NEW STUDY FINDS THE PLACENTA, NOT ONLY THE BRAIN, PLAYS A CENTRAL ROLE IN GENETIC RISK OF SCHIZOPHRENIA
Future Prevention Strategies Could Target Treatment of the Placenta
BALTIMORE, Md. (May 15, 2023) – More than 100 genes linked to the risk of schizophrenia seem to cause illness because of their role in the placenta rather than in the developing brain, according to a new study led by the Lieber Institute for Brain Development.
Journalists: For more information about the paper or to interview one of the scientists involved, please contact Katy Lenard at klenard[at]burness.com.
Scientists had generally assumed for over a century that genes for schizophrenia risk were principally, if not exclusively, about the brain. But the latest research, just published in Nature Communications, found that the placenta plays a much more significant role in developing illness than previously known. Read the full paper here.
“The secret of the genetics of schizophrenia has been hiding in plain sight—the placenta, the critical organ in supporting prenatal development, launches the developmental trajectory of risk,” says Daniel Weinberger, M.D., senior author of the paper and Director and CEO of the Lieber Institute for Brain Development, located on the Johns Hopkins medical campus in Baltimore. “The commonly shared view on the causes of schizophrenia is that genetic and environmental risk factors play a role directly and only in the brain, but these latest results show that placenta health is also critical.”
The researchers found that schizophrenia genes influence a critical function of the placenta to sense nutrients in the mother’s bloodstream, including oxygen, and exchange nutrients based on what it finds. The schizophrenia risk genes are more lowly expressed in the cells of the placenta that form the core of this maternal-fetal nutrient exchange, called trophoblasts, negatively affecting the placenta’s role in nurturing the developing fetus.
The paper also identifies several genes in the placenta that are causative factors for diabetes, bipolar disorder, depression, autism and attention deficit hyperactivity disorder, or ADHD. The scientists, however, found far more genetic associations with genes for schizophrenia than for any of these other disorders.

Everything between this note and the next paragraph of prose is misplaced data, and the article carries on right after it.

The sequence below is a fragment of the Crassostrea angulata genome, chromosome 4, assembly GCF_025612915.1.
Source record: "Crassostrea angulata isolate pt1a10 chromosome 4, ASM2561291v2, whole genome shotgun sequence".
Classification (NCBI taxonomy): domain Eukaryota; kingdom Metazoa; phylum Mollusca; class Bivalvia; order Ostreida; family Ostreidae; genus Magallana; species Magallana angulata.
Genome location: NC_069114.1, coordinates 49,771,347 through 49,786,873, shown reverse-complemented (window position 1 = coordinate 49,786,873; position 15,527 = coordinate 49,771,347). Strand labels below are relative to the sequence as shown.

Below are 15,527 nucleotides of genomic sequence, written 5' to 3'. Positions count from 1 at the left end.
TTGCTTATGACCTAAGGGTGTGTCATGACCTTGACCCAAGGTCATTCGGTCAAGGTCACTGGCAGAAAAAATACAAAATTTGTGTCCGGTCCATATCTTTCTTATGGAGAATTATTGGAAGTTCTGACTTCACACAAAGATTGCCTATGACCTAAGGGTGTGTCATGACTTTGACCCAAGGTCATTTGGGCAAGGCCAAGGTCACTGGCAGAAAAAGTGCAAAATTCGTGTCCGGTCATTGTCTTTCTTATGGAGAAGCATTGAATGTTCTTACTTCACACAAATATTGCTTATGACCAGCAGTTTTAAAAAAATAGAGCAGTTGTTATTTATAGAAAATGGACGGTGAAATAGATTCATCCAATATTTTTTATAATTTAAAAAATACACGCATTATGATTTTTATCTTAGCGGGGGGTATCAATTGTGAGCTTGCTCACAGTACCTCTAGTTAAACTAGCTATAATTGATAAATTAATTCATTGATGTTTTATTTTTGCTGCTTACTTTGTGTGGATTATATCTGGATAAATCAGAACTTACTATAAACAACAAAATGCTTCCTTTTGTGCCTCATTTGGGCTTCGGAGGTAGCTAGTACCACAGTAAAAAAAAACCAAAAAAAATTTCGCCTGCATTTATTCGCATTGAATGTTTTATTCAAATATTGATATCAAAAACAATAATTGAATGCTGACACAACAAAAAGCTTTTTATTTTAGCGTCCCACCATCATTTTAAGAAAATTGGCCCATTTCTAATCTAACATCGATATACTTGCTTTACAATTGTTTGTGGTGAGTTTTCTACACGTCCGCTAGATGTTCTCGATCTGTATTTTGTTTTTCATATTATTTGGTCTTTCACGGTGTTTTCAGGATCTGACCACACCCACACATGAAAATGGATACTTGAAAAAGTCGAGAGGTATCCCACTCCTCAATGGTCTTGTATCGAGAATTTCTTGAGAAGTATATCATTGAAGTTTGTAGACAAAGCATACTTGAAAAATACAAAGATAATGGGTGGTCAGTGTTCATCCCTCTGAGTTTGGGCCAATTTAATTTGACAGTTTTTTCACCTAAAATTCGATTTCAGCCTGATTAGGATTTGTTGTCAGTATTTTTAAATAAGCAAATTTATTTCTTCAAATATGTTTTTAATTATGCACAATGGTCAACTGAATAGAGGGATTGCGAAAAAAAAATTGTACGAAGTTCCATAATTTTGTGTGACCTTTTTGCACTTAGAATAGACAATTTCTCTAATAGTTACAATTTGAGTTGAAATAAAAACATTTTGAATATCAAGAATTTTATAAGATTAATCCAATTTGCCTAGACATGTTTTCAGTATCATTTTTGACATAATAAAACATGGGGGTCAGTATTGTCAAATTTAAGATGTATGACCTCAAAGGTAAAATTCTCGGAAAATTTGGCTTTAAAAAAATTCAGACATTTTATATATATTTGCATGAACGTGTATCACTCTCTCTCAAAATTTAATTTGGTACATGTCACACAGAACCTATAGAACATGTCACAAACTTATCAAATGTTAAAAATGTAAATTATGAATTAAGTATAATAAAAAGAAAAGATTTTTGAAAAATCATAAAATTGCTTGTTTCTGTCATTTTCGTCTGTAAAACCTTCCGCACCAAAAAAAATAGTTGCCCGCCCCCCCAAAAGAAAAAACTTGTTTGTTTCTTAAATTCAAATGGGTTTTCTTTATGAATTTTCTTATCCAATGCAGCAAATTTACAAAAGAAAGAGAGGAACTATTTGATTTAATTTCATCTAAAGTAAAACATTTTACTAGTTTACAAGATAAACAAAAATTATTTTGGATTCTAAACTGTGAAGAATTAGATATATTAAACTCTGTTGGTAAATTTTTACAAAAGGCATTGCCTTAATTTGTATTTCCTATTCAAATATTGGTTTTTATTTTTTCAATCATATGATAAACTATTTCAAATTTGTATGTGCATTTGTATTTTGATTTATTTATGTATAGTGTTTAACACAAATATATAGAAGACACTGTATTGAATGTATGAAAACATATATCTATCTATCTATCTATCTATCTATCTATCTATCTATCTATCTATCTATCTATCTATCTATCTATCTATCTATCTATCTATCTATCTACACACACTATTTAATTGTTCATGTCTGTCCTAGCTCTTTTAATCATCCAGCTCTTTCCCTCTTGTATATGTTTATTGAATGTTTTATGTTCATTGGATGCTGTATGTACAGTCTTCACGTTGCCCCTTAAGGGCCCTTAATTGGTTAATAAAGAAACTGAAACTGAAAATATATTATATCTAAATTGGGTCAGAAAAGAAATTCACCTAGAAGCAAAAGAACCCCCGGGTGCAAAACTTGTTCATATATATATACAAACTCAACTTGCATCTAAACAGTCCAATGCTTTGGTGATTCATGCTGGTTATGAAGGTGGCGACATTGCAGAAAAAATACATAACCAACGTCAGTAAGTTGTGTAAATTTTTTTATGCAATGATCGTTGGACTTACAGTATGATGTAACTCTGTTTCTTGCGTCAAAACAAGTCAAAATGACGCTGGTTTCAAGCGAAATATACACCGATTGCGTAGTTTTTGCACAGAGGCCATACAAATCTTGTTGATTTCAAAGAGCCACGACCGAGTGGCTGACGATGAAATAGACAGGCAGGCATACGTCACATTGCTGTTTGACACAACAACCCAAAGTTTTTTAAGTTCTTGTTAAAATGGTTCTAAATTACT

The researchers also discovered that the risk genes for schizophrenia found in the placenta may have a relatively greater effect on heritability, the likelihood of illness inherited from ancestors, than risk genes found in the brain.
“Targeting placenta biology is a crucial new potential approach to prevention, which is the holy grail of public health,” says Gianluca Ursini, M.D., Ph.D., the lead author on the paper and an investigator at the Lieber Institute. “Scientists could detect changes in placental risk genes decades before the possible onset of a disorder, possibly even in the mother’s bloodstream during pregnancy. If doctors knew which children were most at risk of developmental disorders, they could implement early interventions to keep them healthy.”
The scientists also found interesting sex-based differences in the placenta risk genes. Different genes were associated with schizophrenia risk based on whether the placenta came from a male or female child. In pregnancies with male children, inflammatory processes in the placenta seem to play a central role. Previous research has shown males are more vulnerable than females to prenatal stress. Generally speaking, developmental disorders such as schizophrenia occur more frequently in men and boys.
The researchers also uncovered concerning results about COVID-19 pregnancies. The scientists studied a small sample of placentas from mothers who had COVID-19 during pregnancy and found the schizophrenia genes for placenta risk were dramatically activated in these placentas. The finding indicates that COVID-19 infection during pregnancy may be a risk factor for schizophrenia because of how infection affects the placenta. Lieber Institute scientists are pursuing this possibility with NIH-funded research examining COVID-19 placentas to learn more.
The Lieber Institute researchers hope their ongoing study of the genes of the placenta will one day lead to new treatment and diagnostic tools, perhaps revolutionizing the field of prenatal medicine.
“In the modern era of molecular and genetic medicine, the standard treatment for a complicated pregnancy is still primarily bedrest,” says Dr. Weinberger. “These new molecular insights into how genes related to disorders of the brain and other organs play out in the placenta offer new opportunities for improving prenatal health and preventing complications later in life.”
About the Lieber Institute for Brain Development (LIBD)
The mission of the Lieber Institute for Brain Development and the Maltz Research Laboratories is to translate the understanding of basic genetic and molecular mechanisms of schizophrenia and related developmental brain disorders into clinical advances that change the lives of affected individuals. LIBD is an independent, not-for-profit 501(c)(3) organization and a Maryland tax-exempt medical research institute affiliated with the Johns Hopkins University School of Medicine. The Lieber Institute’s brain repository of more than 4,000 human brains is the largest collection of postmortem brains for the study of neuropsychiatric disorders in the world.